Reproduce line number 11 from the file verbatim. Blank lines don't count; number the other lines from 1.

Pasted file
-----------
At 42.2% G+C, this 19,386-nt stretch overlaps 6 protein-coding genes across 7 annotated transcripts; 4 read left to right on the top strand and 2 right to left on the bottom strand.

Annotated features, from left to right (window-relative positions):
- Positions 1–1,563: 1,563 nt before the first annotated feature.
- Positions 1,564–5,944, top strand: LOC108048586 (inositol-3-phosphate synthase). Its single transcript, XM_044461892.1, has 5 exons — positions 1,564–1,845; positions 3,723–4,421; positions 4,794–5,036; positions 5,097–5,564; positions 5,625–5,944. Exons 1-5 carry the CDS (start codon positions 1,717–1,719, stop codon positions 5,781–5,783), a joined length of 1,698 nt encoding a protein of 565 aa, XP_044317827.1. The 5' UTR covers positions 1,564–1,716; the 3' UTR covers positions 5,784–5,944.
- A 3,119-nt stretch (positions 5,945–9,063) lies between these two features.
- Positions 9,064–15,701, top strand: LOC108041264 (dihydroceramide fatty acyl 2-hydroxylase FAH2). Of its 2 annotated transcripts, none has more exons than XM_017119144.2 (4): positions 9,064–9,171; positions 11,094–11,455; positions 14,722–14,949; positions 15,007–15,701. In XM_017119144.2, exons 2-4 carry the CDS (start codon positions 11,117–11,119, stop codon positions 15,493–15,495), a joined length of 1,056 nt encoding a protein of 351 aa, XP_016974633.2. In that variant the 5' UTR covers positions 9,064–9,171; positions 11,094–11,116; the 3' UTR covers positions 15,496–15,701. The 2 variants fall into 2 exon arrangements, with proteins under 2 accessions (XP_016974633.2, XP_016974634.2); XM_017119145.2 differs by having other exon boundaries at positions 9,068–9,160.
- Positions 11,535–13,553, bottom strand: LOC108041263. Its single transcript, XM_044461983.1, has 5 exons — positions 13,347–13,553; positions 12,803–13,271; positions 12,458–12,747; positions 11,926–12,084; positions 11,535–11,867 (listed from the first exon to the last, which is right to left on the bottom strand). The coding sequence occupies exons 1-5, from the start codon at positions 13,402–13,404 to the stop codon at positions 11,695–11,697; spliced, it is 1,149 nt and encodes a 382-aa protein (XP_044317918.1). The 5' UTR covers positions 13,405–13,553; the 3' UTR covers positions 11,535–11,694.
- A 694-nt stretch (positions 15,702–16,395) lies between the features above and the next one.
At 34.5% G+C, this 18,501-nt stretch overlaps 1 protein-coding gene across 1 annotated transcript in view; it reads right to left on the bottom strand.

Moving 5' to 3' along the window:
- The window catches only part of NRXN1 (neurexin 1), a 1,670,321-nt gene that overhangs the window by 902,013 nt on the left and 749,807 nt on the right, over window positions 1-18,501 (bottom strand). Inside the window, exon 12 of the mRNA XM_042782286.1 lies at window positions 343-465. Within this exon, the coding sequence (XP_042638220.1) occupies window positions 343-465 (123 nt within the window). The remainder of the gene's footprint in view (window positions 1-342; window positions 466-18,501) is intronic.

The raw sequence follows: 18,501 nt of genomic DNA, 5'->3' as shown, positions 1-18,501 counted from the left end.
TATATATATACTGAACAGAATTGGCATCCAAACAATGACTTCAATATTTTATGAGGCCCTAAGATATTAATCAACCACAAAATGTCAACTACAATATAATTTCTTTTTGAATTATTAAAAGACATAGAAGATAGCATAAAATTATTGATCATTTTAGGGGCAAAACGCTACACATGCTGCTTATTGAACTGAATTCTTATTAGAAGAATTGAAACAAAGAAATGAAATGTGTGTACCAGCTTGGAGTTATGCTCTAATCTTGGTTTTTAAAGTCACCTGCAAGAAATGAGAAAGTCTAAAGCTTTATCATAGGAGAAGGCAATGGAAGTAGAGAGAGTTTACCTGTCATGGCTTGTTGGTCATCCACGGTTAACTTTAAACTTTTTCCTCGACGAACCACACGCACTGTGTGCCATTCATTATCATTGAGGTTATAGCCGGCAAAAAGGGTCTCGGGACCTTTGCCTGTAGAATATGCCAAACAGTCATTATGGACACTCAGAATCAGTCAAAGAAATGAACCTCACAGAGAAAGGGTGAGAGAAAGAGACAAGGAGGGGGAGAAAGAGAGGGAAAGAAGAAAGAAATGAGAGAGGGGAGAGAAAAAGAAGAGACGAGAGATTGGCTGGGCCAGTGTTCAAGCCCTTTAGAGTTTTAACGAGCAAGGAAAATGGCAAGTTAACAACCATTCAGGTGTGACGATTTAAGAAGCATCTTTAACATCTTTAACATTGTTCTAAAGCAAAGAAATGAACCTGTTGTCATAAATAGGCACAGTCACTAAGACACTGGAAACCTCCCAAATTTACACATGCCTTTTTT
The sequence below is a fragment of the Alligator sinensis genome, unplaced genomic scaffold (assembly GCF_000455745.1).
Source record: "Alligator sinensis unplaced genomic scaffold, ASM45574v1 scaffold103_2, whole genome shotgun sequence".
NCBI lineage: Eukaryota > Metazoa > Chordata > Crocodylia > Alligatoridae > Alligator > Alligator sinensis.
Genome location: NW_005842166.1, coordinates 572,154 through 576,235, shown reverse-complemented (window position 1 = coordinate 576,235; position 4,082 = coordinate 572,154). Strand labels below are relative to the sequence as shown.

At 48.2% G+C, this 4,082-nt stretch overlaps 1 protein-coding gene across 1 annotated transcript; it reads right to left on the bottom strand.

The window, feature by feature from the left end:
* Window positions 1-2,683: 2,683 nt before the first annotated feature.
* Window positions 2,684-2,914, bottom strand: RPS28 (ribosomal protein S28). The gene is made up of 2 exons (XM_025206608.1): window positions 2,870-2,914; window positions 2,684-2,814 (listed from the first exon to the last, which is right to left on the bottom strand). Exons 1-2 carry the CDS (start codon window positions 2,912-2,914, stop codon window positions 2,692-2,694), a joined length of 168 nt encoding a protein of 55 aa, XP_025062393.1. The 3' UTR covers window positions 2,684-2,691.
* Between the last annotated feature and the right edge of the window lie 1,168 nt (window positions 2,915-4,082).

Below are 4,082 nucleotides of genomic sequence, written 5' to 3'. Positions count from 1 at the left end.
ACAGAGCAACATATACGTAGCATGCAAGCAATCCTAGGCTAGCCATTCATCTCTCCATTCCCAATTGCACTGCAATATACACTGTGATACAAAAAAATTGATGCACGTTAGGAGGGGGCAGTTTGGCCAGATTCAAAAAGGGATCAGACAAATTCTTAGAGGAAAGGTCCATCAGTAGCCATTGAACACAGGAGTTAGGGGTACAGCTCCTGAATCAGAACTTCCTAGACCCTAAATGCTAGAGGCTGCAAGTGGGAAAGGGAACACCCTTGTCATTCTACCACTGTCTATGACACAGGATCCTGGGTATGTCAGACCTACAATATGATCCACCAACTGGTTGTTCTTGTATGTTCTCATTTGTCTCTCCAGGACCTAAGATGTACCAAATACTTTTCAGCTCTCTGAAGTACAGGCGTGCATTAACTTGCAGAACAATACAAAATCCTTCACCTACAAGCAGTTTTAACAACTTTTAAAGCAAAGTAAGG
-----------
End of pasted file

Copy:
- The window catches only part of NRXN1 (neurexin 1), a 1,670,321-nt gene that overhangs the window by 902,013 nt on the left and 749,807 nt on the right, over window positions 1-18,501 (bottom strand). Inside the window, exon 12 of the mRNA XM_042782286.1 lies at window positions 343-465. Within this exon, the coding sequence (XP_042638220.1) occupies window positions 343-465 (123 nt within the window). The remainder of the gene's footprint in view (window positions 1-342; window positions 466-18,501) is intronic.